"In a time long ago our entire mountain was a thick forest of oaks long. Here on the summit was worshipped the idol of the goddess Sicina or Sicinna. Around to it lumberjacks, combined with lascivious satyrs, partially-clad and dancing, singing obscene songs. After contact with the Romans, the rite scandal grew, penetrated even in corrupt Rome and took the name of Sicinnio. But, in our quarters when they began to spread the light of the Gospel the malignant and vulgar worshippers of the false goddess decreased in number. On a beautiful day in this time of satanic confusion, lightning fell out of a serene sky, the crowd fled fearfully from the temple, and the idol fell to the ground and disappeared”.
Apparently, the goddess did not leave so quietly:
“The shepherds were inflamed by Dean Romano to avenge the goddess, and took many Christians between his hands and killed them here with blows from their staffs. Finally they too were baptized and all became good Christians. San Pelino advised us not to approach the most cursed place where the night of Saturday having overheard the infernal wails of the goddess, and opposite to it built a little further up the church of St. Nicholas of Bari. But were false and liars Christians who, supported by bad emperors, breaking and burnt images of the Madonna and saints. The Lord sent punishment for a great plague. All Secinara was a cemetery. The few who survived went to sleep for campaigns. One night was seen in the East, apart from the sea, far away, a long and flamboyant strip of light. It was the angioli that led to the air, star of stars, the beautiful and holy image of Our Lady from Constantinople Lucoli of the mountains and across the rivolando were to deposit here. The bishop of Valva ribenedisse these walls, built this altar, and placed above the holy image of Our Lady and called Santa Maria della Consolazione. From that moment onwards Secinara not had to suffer neither war nor hunger, nor plague. "
Tullio Aebischer, from Secinaro: un probabile cratere da impatto negli Appennini Centrali d'Italia, http://www.globalgeografia.com/italia/secinaro.htm
La datazione del sito ha fatto collegare l'evento astronomico del cratere di Secinaro con quello "straordinario" avvenuto e narrato in un luogo 80 km più ad ovest: Roma.
Il 28 ottobre 312 dC nella piana di Saxa Rubra le truppe dell'imperatore Costantino fronteggiano quelle di Massenzio per contendersi la supremazia su Roma.
Narra lo storico Eusebio che "Costantino disse che verso la metà del giorno, quando il sole cominciò a declinare vide con i propri occhi in cielo, più in alto del sole, il trofeo di una croce di luce sulla quale erano tracciate le parole 'In hoc signo vinces'. Fu pervaso da grande stupore e insieme a lui tutto il suo esercito".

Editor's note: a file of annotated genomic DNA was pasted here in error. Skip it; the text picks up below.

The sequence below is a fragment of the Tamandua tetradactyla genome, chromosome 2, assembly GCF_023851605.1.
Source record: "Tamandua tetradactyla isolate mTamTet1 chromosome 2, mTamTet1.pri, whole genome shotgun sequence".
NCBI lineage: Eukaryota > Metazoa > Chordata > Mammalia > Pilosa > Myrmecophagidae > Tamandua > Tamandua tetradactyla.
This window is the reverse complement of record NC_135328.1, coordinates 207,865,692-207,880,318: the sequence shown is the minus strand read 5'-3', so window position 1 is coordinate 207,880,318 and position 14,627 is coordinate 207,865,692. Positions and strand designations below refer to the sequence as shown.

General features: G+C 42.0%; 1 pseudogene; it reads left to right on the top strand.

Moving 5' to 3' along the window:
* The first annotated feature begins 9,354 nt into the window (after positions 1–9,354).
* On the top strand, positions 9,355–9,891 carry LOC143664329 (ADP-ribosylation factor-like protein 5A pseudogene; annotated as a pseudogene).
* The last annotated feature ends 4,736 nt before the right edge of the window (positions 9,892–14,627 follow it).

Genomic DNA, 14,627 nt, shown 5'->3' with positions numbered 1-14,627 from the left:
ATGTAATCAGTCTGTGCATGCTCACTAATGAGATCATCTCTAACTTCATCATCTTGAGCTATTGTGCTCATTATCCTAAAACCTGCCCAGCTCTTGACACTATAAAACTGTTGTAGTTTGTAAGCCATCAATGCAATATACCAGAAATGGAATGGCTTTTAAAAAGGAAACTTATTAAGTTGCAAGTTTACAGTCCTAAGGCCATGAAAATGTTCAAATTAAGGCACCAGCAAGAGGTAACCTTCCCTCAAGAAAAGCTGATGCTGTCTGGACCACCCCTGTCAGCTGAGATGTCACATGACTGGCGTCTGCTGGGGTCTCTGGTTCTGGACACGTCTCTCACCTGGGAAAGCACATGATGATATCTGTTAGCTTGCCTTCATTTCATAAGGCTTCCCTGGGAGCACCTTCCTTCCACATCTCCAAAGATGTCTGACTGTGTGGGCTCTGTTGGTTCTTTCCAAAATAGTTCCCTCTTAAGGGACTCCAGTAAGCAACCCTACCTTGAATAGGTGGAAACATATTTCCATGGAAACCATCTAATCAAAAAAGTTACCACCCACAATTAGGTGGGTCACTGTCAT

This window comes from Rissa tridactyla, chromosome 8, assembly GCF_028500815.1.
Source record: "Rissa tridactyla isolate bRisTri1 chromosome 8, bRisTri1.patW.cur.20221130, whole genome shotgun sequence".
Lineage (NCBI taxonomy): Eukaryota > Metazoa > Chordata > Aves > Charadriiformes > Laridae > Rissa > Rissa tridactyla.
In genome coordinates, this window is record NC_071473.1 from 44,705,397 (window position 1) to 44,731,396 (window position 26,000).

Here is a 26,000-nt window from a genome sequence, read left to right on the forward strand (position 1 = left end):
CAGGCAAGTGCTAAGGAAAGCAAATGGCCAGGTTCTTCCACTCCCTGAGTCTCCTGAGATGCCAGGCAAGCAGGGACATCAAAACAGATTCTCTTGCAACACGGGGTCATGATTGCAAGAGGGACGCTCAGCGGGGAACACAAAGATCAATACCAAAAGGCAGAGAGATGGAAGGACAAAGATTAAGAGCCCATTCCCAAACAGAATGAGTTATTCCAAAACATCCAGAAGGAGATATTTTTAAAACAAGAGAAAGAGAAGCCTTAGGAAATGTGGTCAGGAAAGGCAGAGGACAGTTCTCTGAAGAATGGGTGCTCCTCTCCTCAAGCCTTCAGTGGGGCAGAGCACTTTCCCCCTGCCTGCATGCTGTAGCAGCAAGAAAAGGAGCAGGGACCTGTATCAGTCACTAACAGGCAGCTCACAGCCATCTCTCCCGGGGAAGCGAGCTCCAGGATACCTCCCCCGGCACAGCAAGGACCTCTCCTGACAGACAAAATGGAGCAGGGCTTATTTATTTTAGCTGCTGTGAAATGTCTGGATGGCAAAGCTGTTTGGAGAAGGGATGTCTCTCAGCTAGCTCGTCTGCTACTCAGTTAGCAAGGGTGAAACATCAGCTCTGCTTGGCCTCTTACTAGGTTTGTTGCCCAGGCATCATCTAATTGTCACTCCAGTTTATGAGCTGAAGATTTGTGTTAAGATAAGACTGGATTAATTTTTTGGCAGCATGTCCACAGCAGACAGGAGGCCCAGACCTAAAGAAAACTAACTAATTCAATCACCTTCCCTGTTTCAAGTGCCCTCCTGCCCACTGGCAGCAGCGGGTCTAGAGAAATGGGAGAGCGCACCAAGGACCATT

" La battaglia fu terribile, ma l'esercito di Costantino vinse rincorrendo il nemico fino a Ponte Milvio dove fu annientato.
L'anno dopo Costantino promulgò l'editto che permetteva ai cristiani di professare liberamente la propria fede dando inizio all'avvento del Cristianesimo.
Questo l'antefatto, che noi tutti conosciamo fin dalla scuola elementare, ma alla luce del ritrovamento del cratere di Secinaro qualcuno si è posto questa domanda: il meteorite che ha formato il laghetto di Secinaro potrebbe essere quel corpo celeste visto a Roma poco prima che Costantino affrontasse l'esercito di Massenzio?
Secondo i ricercatori il grosso masso incandescente precipitò alla velocità di circa 20 km/s: da Roma alla piana sirentina ci sono 80 km, per cui sarebbero bastati 4 secondi per coprire tale distanza prima di esplodere.
Osservando le sponde del lago si comprende che la direzione del meteorite è quella giusta: una palla di fuoco con una scia luminosa dal cielo di Roma alle pendici del Sirente.
La suggestiva ipotesi viene formulata da Edoardo Alonzo, ex direttore del Parco, ente che ha sponsorizzato la ricerca e ricercatore egli stesso: "Oltre all'opera di Eusebio da Cesarea che descrisse la cometa vista da Costantino ventisei anni dopo, ho ritrovato testi che parlano di un tempio della dea Sicinna e di una lunga e fiammeggiante scia di luce".
E nei pressi del lago c'è una collinetta dove si trovano pietre disposte come resti di una antica costruzione, che potrebbe essere identificata come il tempietto della dea.
Possiamo immaginare l'oggetto celeste apparire in cielo come un puntino luminoso che cresce a vista d'occhio fino a diventare una specie di cometa con una grande scia luminosa e precipitare, infine, verso le montagne esplodendo come una grossa palla di cannone.
Il boato si dovette avvertire nelle valli circostanti terrorizzando uomini e animali.
Forse si formarono anche valanghe che franarono contro la boscaglia a valle.
"Scoppiarono molti incendi e ci furono certamente vittime, ma il tramonto della storiografia romana ne cancellò ogni testimonianza", prosegue Alonzo. "
Esisterebbe poi un testo della fine del IX secolo nel quale si parla di fiamme dal cielo e di grandi distruzioni, racconti tramandati dalla tradizione popolare del luogo (da Filippo Fabrizi, Corogroafia storica dei comuni della Valle Subequana, in DASP, anno X, 1898):
"In tempi remotissimi tutta la nostra montagna era un folto bosco di annose querce. Qui sulla vetta s'adorava l'idolo della dea Sicina o Sicinna. Intorno ad esso i boscaioli, uniti ai satiri lascivi, ballavano seminudi, cantando oscene canzoni. Quando venimmo a contatto coi Romani, il rito scandaloso crebbe, penetrò persino nella corrotta Roma e prese il nome di Sicinnio. Ma, quando nelle nostre contrade si cominciò a diffondere la luce del Vangelo diminuirono i maligni e rozzi adoratori della falsa e bugiarda dea. Un bel giorno proprio nel momento della satanica ridda, cadde un fulmine a ciel sereno; la folla spaurita fuggì fuori dal tempio; e l'idolo cadde a terra e scomparve.